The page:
Why You Shouldn’t Spend Your Money Wisely

I’d like to run something past you…

What I’d like to discuss with you today is money. Not just money though. I’d also like to discuss quality, long-term thinking and life itself (stick with me here :-D).

As I continue to think about designing and making the best products I can (which typically results being the best products available) …I’m starting to think more and more that buying a quality product is more than just the product itself. Do you find this?

I’ll be honest with you:

I used to appreciate quality to a certain degree. If I needed, for example, some headphones. I’d research all (yes, ALL!) the available headphones on the market. Find out which ones were the best and — although typically outside my budget —  buy them anyway!

“…buying a quality product is
more than just the product itself.”


There was almost always a certain degree of “discomfort” when you make a purchase of something that’s typically “the best”. I’m sure you can relate to this, right?

You hand over your hard-earned cash for something… while at the same time you’re very aware that you could get something that “does the same job” for around a tenth of the price.

Take my Titanium Tweezers for example (about to launch the V2.0 on Kickstarter soon):

Hand-on-heart I firmly believe there are the BEST tweezers in the world (I would not make them if I did not think this was the case)

Hand-on-heart I firmly believe there are the BEST tweezers in the world (I would not make them if I did not think this was the case)

You can buy other tweezers for a fraction of the price.

But let me ask you this…

Does the cheaper one really do the same job?

Personally, I find there is usually some degree of discomfort when I hand over money for a product that typically seems “expensive” at the time.

Yet here’s the crazy thing…


When some time has passed after making a purchase and the feeling of thinking, “jeez, should I really have paid this much for THIS?” has passed…. I have never (and I mean NEVER) regretted it.

To spend your money “wisely” would be to buy the product that fits your purpose the best, right?

Well I think that’s flat out wrong.

I buy the best (or at least as near as I can get to it) because I think that’s the right choice.

It’s a form of “excellence” I reckon. Holding myself (and the products I allow into my life) to the highest standard I can.

In other words… I don’t want “good enough” in my life… I want to have the best in my life.

Take a look at this:

I don't make trailers... but if I did... then they would be like this!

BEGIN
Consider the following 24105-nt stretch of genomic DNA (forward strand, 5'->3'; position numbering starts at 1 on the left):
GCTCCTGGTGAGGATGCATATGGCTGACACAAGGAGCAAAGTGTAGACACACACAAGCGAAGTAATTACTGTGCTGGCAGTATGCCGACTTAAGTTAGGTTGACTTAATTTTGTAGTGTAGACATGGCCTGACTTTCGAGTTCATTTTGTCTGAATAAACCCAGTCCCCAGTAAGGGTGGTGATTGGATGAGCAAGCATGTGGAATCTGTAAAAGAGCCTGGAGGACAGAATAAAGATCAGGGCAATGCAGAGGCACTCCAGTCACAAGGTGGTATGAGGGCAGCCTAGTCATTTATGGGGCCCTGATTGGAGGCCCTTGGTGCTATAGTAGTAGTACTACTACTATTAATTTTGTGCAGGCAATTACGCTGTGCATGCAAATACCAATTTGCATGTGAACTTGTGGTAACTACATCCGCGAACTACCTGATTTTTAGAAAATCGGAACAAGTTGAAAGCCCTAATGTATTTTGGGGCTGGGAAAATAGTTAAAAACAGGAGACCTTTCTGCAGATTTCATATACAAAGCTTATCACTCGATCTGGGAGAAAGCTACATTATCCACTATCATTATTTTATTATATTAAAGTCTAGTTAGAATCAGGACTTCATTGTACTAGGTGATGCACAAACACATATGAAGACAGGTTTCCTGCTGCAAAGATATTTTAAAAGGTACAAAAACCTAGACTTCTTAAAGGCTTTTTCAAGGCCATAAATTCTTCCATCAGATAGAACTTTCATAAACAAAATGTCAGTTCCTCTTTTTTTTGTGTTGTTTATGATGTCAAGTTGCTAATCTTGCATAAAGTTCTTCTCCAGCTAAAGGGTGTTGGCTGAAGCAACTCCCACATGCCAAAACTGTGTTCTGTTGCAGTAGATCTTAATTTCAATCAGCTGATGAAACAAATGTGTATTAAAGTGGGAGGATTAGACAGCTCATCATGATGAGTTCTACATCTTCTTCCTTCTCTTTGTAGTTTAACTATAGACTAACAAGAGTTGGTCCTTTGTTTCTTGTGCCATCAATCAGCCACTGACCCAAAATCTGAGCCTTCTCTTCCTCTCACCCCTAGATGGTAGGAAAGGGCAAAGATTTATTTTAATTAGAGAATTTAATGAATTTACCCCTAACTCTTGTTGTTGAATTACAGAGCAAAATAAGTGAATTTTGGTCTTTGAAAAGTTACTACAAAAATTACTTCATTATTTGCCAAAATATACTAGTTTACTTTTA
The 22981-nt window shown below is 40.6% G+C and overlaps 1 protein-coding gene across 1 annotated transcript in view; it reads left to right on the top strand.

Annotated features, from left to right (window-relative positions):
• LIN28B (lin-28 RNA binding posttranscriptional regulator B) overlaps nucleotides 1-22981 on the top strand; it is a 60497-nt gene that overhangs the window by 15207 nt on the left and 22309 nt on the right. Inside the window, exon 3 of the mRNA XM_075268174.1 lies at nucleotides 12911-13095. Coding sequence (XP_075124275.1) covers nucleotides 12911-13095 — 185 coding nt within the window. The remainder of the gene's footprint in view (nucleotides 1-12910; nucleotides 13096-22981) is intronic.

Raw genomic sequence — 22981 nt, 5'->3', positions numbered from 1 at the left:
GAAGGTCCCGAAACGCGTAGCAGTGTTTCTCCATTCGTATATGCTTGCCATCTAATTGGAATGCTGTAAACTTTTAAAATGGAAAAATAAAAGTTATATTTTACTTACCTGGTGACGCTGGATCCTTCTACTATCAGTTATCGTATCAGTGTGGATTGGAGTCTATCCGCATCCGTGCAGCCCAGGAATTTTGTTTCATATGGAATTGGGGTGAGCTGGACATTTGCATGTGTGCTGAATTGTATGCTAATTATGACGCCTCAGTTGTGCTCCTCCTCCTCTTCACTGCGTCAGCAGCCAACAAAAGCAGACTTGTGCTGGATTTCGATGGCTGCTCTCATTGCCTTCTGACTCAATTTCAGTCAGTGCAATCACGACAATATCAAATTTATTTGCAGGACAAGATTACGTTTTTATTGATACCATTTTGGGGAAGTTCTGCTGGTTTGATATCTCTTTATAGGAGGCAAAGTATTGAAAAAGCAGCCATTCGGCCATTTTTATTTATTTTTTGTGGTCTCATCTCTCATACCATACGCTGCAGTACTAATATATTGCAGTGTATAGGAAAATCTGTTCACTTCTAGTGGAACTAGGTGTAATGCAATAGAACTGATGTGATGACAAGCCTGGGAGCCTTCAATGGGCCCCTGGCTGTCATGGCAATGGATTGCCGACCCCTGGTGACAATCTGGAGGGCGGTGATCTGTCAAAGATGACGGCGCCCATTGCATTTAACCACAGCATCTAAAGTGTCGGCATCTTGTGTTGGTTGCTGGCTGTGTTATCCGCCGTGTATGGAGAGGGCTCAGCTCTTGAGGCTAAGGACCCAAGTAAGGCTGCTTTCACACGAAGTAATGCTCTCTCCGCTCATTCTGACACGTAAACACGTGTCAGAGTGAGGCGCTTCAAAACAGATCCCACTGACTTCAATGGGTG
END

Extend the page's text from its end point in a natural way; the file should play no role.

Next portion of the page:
I don’t make trailers… but if I did… then they would be like this!

The above is a trailer I just bought for Cogent. The quality of it is beyond ridiculous (I’ll do a video on it soon I think). Basically, if Cogent made trailers then this would be what I’d be making.

“The quality of it is beyond ridiculous…”


And, to be honest, I’m still feeling the “discomfort” of paying so much for it. But I know it will pass …and that I’ll have a trailer that will outlive me (seriously, I’m going to be passing this thing onto my son!).

When I think back on everything I have ever purchased that seemed “too much” at the time (because I usually search around and end up buying the best) I can’t think of a single time where I wish I’d bought a lower quality or cheaper version. Never.

But I can think of many times in the past where I’ve been “cheap” and gone for the non-best, budget version of something. And, without a doubt, I have regretted it every damn time.

“…in the past where I’ve been ‘cheap’
…I have regretted it every damn time.”


And it gets worse…

When I buy something that’s not the best (or at least up there with the best) then the regret is with you every day you have that product.

If you regret the initial purchase of something of high-quality because it seemed to cost so much at the time… that feeling ALWAYS disappears after a few days, weeks or months. And, after that, you’re left with an awesome product and the knowledge that you bought the best and it’s going to perform well and do what you need it to do (and usually more!).

But here’s the thing:

I’m starting to think that buying quality (hey, it doesn’t need to be the best – that’s just how I do things) is so much more than just the product itself.

It seems that accepting only the best products into your life or not even products… it can be things like services …or even, say, coffee shops or restaurants …then it sets a standard for other things in your life.

I’m think about things like friends for example. If you’re going out and welcoming cheap, poor quality products into your life …then, just maybe, you’re going to be welcoming poor quality people into your life too!

“If you’re going out and welcoming cheap, poor quality
products into your life …then, just maybe, you’re going
to be welcoming poor quality people into your life too!”


Now, I’ll admit, I may be talking absolute poppy-cock (that’s English slang for bullshit). But maybe these things are connected. Maybe not.